Now, when I read the account of the Old Testament along with Paul’s assertion that there is not a distinction between male or female in the Church, I begin to wonder exactly what gender differences exist and to what extent they even matter. Consequently, the notion of dying to those distinctions is not only spiritually efficacious for me; it has proven to be very important in my marriage. You might be surprised how regularly people notice how well my wife and I get along (then again, perhaps not).

    Blake,

    If I have my friend’s permission to make updates on the situation, then I will.

    Reply

  8. Shawn,

    I didn’t think to respond to this before, but you said:

    “I have always taught that this is the source of Scripture’s admonition not to seek out authority for the sake of power. Those in charge of Christ’s church are accountable for the outcomes of their teaching/preaching.”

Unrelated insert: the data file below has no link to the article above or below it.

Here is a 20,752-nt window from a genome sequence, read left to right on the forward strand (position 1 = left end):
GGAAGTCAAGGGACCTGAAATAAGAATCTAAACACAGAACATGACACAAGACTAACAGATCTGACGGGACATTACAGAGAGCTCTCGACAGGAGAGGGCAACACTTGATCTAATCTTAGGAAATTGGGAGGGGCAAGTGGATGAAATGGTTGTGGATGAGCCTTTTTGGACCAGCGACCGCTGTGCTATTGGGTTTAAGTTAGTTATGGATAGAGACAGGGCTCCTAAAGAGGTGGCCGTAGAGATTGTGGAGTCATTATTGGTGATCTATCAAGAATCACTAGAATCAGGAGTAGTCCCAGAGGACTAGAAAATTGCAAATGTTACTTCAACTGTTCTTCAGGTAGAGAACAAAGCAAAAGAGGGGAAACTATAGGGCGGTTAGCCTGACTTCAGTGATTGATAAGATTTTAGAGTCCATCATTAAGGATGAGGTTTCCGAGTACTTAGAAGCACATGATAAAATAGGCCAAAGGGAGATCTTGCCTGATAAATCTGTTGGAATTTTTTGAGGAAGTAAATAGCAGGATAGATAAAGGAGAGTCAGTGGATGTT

I don’t think Driscoll can or should be held accountable for his teaching as it comes across the Internet. Driscoll shouldn’t be held accountable for what he teaches out of context. The context of his teaching is Mars Hill Church in Seattle (their New Mexico campus is a really bad idea and sets a bad precedent). It would be like holding anyone accountable to the ways in which FOX News quotes someone out of context.

    I wish Mark would temper his words because he’s being heard globally through the internet, not because I’m at his church in Seattle and those words might (or might not) be what I need to hear from him. The context of the internet is very different from that of a particular region and culture. Speaking effectively to the world through the internet requires a very different tone, language and presentation than speaking to any local context. I believe Mark (as any pastor) should only be held accountable for what he teaches in the primary context God has given him.

    I think it’s clear from his inability to translate his message globally and as a representative of a larger part of orthodox Christianity that this is evidence he is called to the very specific location he is. His appeal beyond Seattle is due to people identifying with his read of culture out of context and applying beyond where it is meant to go. That’s the part that allows him to connect with problematic pockets of evangelicalism who have a warped view of society and reinforce certain bad practices and theology in those pockets.

    Reply

  9. Blake,